It is the manufacturer’s responsibility to provide for adequate ventilation in the body padding design. 

7. Performance 

7.1 Hardness
It is permitted for body padding to be made of distinct layers, but these layers shall be tested in combination as one piece of padding. When tested using the methodology in ISO 2439 Method E at 65% compression in both orientations, the force recorded shall not exceed 750N. The maximum of all forces recorded for all test locations when tested inside-out shall also be within ±75N of the equivalent value when tested as-worn.

The diameter of the platen used when testing to ISO 2439 shall be 60 ±5mm.

Required test locations are described below.

7.2 Impact Force Attenuation
When tested in accordance with the method set out below, as-worn and inside-out, the peak force shall not exceed 5kN.

The minimum of all peak force results for all test locations when tested inside-out shall be within ±0.5 kN of the equivalent for as-worn results.

7.3 Retention
Body padding may be secured to the body by a tight-fitting undergarment, where the padding is sewn in or may be inserted into compartments in the undergarment or jersey. Where removable padding is used, each padding section must comply with the requirements of this regulation in full. 
Harness type retention systems can be used. Any undergarment should be capable of being attached to the body using adhesive tape or similar where necessary.

8. Construction

8.1 Ergonomics
Body padding should be designed and constructed to minimise discomfort for the wearer. All normal playing movements should not be impeded by wearing the padded clothing. 

8.2 Materials
It is the body padding manufacturer’s responsibility that all materials used in the construction of the padded clothing should not be significantly affected by ultra-violet radiation, dirt, perspiration, toiletries, household soaps and detergents. Products should conform to ISO 15487 and ISO 22958. 
All materials coming into contact with the wearer’s body should not be of the type known to cause skin disorders and should not cause abrasion of either the wearer or the other players.

Manufacturers should also consider using recycled and or recyclable and environmentally sustainable materials and processes when designing their devices.

8.3 Finish
If distinct layers are used for the padding, the external layers on both sides shall be the same material.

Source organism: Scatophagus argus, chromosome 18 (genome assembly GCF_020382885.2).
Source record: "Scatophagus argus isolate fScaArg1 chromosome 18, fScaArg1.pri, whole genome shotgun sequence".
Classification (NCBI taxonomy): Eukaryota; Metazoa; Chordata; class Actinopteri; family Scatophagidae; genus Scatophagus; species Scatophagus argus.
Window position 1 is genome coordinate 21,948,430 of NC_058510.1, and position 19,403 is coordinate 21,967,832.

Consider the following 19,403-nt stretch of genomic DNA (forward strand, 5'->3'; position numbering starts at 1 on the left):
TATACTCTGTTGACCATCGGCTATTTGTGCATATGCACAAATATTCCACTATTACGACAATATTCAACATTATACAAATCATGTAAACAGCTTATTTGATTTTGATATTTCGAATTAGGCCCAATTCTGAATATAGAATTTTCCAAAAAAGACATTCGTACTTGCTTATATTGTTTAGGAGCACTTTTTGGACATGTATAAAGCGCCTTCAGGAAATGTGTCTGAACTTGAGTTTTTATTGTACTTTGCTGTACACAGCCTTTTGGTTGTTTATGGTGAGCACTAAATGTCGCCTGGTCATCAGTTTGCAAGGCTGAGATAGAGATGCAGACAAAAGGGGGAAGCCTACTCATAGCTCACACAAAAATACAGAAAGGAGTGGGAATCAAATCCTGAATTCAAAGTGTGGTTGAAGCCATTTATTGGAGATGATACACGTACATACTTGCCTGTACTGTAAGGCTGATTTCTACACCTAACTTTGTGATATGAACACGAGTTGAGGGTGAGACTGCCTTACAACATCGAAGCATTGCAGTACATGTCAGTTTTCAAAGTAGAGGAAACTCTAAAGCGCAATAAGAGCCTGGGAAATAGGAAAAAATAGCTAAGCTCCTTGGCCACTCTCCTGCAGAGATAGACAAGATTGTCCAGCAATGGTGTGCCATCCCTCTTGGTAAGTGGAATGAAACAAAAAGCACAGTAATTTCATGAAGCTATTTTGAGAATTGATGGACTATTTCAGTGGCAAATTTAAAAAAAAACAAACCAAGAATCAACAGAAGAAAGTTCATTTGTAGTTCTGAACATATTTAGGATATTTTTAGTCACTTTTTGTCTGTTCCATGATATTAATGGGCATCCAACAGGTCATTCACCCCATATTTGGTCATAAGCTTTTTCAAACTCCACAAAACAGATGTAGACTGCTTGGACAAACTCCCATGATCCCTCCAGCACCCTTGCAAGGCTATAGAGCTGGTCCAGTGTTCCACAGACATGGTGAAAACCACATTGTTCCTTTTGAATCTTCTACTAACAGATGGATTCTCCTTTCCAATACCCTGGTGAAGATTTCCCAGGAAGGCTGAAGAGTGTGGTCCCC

All edges shall be smooth and rounded. In line with Law 4 of the Laws of the Game of Rugby Union, and except where allowed for elsewhere in this performance specification, there shall be no rigid materials that could harm the wearer or other players during normal use.

9. Performance Testing

9.1 Sampling
Three (3) test specimens of one size and two (2) test specimens of all other sizes shall be submitted by manufacturers, complete with ‘information supplied by the manufacturers’ indicated below. One of each size shall be used for as-worn testing and the other for inside-out testing, both at ambient conditions The third specimen of the median size shall be used for as-worn and inside out testing at high temperature conditions.

9.2 Conditioning
Samples shall be stored for at least 4 hours at the required conditions, as detailed in Table 3, prior to testing. If testing is not possible when the device is at the high temperature conditions, then the tests shall be carried out as close as possible to these conditions but not lower than ambient conditions within 5 minutes of removal from the conditioning environment. 

Table 3 - Conditioning
Condition Ambient High
Temperature (°C)  20 ±2  50 ±2
Relative Humidity (%)  60 ±5 


9.4 Test Locations
All padded areas shall be tested for both hardness and impact attenuation.

The number of tests required in one padded area will depend on the size of the padded area and shall be in line with the explanation in Table 4. The number of test locations required corresponds to the smallest disc size covers the entire padded are. Where a padded area spans across the sagittal plane of the garment then the sagittal plane shall be assumed to dissect the padded area and each side shall be tested as a separate padded area. The face of the test impactor shall never overlap the 
edge of the padded area during testing unless it is impossible to avoid this.

When testing at high temperature, only one location shall be tested on the sample in each of the as worn and inside-out orientations. The locations for high temperature conditions shall provide a representative performance for the entire device and be on a different padded area for each orientation unless this is not possible, then the same padded area can be used.

Table 4 - Test locations
Disc diameter
No. of test
150 1 Test location shall be the approximate centre of the padded area.
200 2 Test locations shall be spaced out to give a representative sample of the entire padded area and should overlap as little as possible. 
250 3
>250 4


10. Test Methods

10.1 Impact Acceleration Attenuation Testing

10.1.1 Principle